This interview was originally broadcast on Nov. 1, 2011. Don't Shoot is now out in paperback.
In 1985, David M. Kennedy visited Nickerson Gardens, a public housing complex in south-central Los Angeles. It was the beginning of the crack epidemic, and Nickerson Gardens was located in what was then one of the most dangerous neighborhoods in America.
This is SCIENCE FRIDAY. I'm Flora Lichtman, filling in for Ira Flatow this week. Last week, when Hurricane Sandy sent a surge of salty water into cities and towns up and down the East Coast, among the casualties were thousands of research subjects: lab mice. A building at New York University's Medical Center flooded, and thousands of mice and rats that were being used to study cancer, heart disease and all kinds of other medical disorders died.
With most Americans fat or fatter, you'd think we'd be lightening up on the anti-fat attitudes.
Alas, no. Even doctors often think their overweight patients are weak-willed.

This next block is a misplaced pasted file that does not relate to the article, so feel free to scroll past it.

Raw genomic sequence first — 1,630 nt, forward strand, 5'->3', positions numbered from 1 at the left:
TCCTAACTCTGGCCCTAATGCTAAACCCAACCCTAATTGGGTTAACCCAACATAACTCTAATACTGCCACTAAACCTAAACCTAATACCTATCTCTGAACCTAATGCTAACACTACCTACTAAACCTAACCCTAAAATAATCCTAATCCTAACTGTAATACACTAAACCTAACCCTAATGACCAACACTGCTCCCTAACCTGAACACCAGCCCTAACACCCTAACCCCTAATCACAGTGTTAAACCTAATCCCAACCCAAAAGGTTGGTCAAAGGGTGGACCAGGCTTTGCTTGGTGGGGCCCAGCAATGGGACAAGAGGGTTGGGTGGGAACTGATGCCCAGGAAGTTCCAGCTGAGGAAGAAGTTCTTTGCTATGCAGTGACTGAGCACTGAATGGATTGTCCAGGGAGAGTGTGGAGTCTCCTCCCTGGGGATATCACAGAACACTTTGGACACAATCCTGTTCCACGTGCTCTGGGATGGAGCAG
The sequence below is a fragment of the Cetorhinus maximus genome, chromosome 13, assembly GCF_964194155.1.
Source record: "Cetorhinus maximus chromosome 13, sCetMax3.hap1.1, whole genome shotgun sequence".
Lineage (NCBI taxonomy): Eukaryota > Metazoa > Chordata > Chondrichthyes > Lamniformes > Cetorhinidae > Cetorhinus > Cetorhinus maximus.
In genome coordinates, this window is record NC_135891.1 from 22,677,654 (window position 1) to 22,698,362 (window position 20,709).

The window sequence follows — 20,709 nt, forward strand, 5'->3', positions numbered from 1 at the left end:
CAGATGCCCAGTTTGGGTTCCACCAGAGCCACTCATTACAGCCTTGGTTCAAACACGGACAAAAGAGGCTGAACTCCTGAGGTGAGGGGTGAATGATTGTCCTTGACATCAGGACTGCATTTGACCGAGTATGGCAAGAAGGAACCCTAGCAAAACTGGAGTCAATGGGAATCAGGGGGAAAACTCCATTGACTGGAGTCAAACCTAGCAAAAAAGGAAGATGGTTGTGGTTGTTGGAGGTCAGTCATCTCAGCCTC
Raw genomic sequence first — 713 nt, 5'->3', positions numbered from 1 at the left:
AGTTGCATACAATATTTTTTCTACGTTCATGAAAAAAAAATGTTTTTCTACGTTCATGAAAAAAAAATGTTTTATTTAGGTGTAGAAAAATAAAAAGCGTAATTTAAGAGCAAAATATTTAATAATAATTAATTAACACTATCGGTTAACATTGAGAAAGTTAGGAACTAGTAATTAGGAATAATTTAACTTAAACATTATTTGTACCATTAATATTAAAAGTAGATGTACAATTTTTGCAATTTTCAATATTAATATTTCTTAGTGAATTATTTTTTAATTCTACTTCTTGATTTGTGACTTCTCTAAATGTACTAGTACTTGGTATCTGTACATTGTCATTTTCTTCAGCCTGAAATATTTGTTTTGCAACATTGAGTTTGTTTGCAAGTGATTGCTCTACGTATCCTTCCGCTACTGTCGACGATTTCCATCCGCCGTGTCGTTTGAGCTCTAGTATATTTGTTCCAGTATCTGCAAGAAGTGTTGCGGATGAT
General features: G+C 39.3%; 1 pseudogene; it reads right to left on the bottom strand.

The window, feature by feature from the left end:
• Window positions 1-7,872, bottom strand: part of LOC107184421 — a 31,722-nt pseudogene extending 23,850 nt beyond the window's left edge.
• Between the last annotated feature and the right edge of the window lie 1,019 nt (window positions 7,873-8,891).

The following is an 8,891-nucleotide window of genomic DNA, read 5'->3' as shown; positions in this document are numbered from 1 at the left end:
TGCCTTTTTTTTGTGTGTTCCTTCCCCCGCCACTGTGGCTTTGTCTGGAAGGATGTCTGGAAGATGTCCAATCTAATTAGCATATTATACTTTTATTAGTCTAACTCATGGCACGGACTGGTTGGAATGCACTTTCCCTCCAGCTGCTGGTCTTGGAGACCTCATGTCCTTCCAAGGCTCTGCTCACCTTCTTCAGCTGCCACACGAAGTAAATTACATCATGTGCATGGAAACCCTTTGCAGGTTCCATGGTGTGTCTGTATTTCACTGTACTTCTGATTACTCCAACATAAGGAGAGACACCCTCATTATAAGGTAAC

But changing negative attitudes about body size might be as simple as changing what you see. When women in England were shown photos of plus-sized women in neutral gray leotards, they became more tolerant.
Here in Washington, House Speaker John Boehner addressed a major economic issue this morning. In a press conference, the Republican talked about the so-called fiscal cliff. That's the combination of higher tax rates and spending cuts due to take effect at the end of this year.
Originally published on Fri November 9, 2012 1:08 pm
The post-election negotiations over taxes, the economy and the so-called fiscal cliff moved into a new phase this afternoon when President Obama stepped up to a microphone at the White House to lay out his latest thoughts about what needs to be done.
In many ways, this words were echoes from the hard-fought campaign.
Cody ChesnuTT is the best sort of egomaniac. He places himself at the center of his musical universe; he contains that universe within him. On his new album, Landing on a Hundred, he sings one song in the voice of the entire continent of Africa.
Election Day has come and gone, but NPR's Ron Elving and Ken Rudin are still trying to make sense of it all. Was it close? Well, a 50-to-48 percent popular-vote edge for President Obama certainly indicates that.
But the president won just about every battleground state, pushing his Electoral College totals into landslide proportions. And, the Democrats did far better in the Senate than anyone expected.